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Son and his Parents talking at the park
Health and Financial Wellness

Dealing with retirement worries and the Filipino culture

Living a blissful and worry-free life after retirement is an ideal scenario. Based on a recent study, 90% of Filipinos are worried that it will be a different picture for them—they will have almost nothing in their pocket, with poor health, and with no one to look after them. 

Despite this rather unfavorable outlook, Filipinos are still unprepared for their retirement. According to the 2019 Melbourne Mercer Global Pension Index, the retirement system in the Philippines is among one of the worst in the world, ranking 34th out of 37 countries.1 

This probably stems from the expectation of Filipinos for their families to support them in old age due to the country’s family-oriented culture. This may be evident in some parents who have given their children the responsibility to financially sustain their needs and wants after retirement.

While it may prove otherwise for other parents, the fact remains that most still lack the knowledge to make wise financial decisions thus ending up exhausting their finances and eventually relying on their children. 

It all boils down to this: parents who are not ready for the financial repercussions of retirement might result in the harsh reality that they will pass on the financial burden to their children. 

Passing the torch of economic burden  

Let’s say you were raised in a family where your parents imbibed in you that you are supposed to take care of them when they retire.   

Believing that they have a stable job and income at the moment, they tend to spend their money with the thought that you will handle their future expenses. 

You might end up picking the broken financial pieces and cover for your parents’ expenses in their retirement. The worst-case scenario is that you may adapt this behavior and apply it to your own children, and the cycle continues.  

That’s why it is important for you to learn how to properly handle your money through financial planning and literacy.  

Planning ahead for retirement 

Being financially literate allows you to distinguish your wants and needs. With the right financial knowledge and skills, you’ll better understand your behavior in spending and allocating your  money. This will allow you to make confident financial choices on borrowing, investing, saving and more.2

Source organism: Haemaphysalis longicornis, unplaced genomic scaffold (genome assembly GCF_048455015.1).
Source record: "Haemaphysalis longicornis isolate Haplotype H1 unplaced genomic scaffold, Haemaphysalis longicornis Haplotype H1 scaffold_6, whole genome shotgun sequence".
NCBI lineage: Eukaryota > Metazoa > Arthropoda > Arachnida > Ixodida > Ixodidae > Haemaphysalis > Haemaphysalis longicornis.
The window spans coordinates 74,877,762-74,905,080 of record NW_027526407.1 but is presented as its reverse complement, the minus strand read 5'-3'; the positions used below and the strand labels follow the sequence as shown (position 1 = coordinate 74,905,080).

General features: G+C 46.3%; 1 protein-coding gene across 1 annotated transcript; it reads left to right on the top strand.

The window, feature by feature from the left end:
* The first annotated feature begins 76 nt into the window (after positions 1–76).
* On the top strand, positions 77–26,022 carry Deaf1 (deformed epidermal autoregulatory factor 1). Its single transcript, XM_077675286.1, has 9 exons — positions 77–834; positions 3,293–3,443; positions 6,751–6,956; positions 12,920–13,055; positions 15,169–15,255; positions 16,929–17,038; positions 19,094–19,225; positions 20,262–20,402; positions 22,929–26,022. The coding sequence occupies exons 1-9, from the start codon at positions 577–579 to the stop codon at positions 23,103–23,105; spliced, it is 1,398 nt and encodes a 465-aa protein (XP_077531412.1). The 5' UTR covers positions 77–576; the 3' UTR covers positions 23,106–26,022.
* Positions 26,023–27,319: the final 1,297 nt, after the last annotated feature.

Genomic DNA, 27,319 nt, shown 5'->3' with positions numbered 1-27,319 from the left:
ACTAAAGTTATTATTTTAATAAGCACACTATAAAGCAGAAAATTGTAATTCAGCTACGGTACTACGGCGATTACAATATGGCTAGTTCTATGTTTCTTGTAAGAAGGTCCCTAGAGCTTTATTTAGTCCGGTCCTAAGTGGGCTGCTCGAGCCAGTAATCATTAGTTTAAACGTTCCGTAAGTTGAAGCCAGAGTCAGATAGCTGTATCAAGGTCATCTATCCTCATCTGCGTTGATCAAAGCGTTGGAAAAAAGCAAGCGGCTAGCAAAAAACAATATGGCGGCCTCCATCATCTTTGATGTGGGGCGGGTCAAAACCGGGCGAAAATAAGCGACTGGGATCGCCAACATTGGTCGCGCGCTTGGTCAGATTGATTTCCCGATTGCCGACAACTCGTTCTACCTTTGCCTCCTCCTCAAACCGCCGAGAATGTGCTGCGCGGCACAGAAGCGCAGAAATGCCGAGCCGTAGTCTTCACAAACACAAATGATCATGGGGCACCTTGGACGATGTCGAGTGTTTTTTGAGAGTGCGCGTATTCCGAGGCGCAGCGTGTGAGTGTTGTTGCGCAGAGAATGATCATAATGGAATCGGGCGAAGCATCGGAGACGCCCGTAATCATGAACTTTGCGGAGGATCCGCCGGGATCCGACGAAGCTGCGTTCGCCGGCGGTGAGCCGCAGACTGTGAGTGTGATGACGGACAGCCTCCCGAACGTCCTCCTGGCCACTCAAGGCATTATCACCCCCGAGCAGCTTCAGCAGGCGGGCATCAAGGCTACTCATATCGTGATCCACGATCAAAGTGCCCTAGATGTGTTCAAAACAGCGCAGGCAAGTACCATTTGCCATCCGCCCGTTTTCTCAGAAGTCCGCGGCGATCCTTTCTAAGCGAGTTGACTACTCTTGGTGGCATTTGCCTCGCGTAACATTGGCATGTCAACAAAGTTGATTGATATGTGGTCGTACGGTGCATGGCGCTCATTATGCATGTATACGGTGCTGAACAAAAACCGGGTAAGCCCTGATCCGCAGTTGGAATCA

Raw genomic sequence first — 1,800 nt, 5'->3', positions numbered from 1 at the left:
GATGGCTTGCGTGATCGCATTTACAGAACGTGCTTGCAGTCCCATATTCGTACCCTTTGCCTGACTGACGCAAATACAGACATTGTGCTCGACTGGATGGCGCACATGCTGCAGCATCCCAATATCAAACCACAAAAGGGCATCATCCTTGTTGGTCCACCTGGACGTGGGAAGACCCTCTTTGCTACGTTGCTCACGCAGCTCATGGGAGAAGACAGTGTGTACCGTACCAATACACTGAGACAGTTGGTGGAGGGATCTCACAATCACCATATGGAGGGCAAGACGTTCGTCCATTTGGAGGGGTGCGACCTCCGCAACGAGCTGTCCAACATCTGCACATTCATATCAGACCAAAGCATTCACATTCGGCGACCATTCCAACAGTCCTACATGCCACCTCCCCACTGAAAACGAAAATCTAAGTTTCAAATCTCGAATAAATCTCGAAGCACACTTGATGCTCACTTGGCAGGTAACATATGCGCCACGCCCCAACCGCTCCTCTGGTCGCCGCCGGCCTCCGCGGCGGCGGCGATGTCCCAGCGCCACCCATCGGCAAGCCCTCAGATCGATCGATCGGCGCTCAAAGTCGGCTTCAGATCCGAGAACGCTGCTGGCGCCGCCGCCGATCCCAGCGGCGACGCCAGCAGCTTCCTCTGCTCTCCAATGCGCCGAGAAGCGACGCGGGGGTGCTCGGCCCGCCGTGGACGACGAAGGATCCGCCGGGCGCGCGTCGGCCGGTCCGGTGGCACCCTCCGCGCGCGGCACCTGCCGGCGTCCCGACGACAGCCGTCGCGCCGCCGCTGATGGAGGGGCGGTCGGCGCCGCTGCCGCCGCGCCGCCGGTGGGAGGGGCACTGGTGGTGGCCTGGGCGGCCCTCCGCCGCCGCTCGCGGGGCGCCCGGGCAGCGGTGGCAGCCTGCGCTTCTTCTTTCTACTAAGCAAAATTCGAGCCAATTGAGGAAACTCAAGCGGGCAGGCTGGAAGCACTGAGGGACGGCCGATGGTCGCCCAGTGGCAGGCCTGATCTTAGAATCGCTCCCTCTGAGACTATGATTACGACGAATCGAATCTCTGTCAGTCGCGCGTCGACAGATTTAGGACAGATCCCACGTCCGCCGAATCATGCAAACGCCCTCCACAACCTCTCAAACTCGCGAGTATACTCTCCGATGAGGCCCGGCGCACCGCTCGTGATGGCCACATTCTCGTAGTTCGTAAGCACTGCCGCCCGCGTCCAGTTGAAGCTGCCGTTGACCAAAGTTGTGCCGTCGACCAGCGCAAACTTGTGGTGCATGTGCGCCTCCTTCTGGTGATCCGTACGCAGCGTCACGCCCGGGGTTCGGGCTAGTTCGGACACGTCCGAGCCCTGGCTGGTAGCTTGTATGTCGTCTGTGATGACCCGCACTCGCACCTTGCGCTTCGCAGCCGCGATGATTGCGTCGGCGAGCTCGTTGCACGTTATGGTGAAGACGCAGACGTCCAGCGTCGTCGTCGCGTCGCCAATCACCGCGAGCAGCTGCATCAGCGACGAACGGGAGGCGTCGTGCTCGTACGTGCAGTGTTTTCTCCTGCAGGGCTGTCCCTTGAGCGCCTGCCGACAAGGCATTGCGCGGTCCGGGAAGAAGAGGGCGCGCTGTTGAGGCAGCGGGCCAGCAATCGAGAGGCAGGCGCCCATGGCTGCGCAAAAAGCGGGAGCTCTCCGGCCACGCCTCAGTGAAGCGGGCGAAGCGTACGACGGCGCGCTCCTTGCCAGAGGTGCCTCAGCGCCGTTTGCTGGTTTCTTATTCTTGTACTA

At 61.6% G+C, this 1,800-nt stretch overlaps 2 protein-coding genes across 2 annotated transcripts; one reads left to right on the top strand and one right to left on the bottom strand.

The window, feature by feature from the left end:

Here are a few ways you can become more financially knowledgeable3: 

  • Read trusted publications. Whether it’s finance books, blogs, or articles, it’ll always do you some good to read up and stay updated.  

  • Research on things you don’t understand. There will be quite a number of financial jargon that may be unfamiliar to you so looking those up will most definitely help you. 

  • Look up some courses. If you have the time, you can try checking out classes, whether online or in person, that will teach you more about managing and growing your finances. 

 

With that knowledge, you’ll be able to move forward and make more financially sound decisions. But it’s not, however, a one-size-fits-all solution. What works for you, like reading blogs or studies, may not work for others because every person has a different level of income and financial goals.  

That’s where financial advisors come in. Financial advisors can help you come up with a realistic financial plan that is responsive to your specific needs, figure out your long and short-term goals, and sort out your saving strategies, retirement choices and overall retirement plan. 

Without retirement plans, the possibility of getting poor after working lingers. Lack of financial literacy hinders Filipinos to make sound financial planning. But preparing for retirement provides you financial freedom and helps you diminish the threat of stress and financial burden on your loved ones.  

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References

1. Padin, M. G. (2019, October 23). Retirement system in Philippines among worst worldwide. www.msn.com. https://www.msn.com/en-ph/money/personalfinance/retirement-system-in-philippines-among-worst-worldwide/ar-AAJeyqm

2. Klapper, L., Lusardi, A., & Van Oudheusden, P. (n.d.). Financial Literacy Around the World: INSIGHTS FROM THE STANDARD & POOR’S RATINGS SERVICES GLOBAL FINANCIAL LITERACY SURVEY. https://gflec.org/wp-content/uploads/2015/11/3313-Finlit_Report_FINAL-5.11.16.pdf?x22667

3. Horch, A. J. (2019, December 12). Becoming financially literate is hard - these steps will make it easier. CNBC. https://www.cnbc.com/2019/12/12/becoming-finanically-literate-is-hard---these-steps-will-make-it-easier.html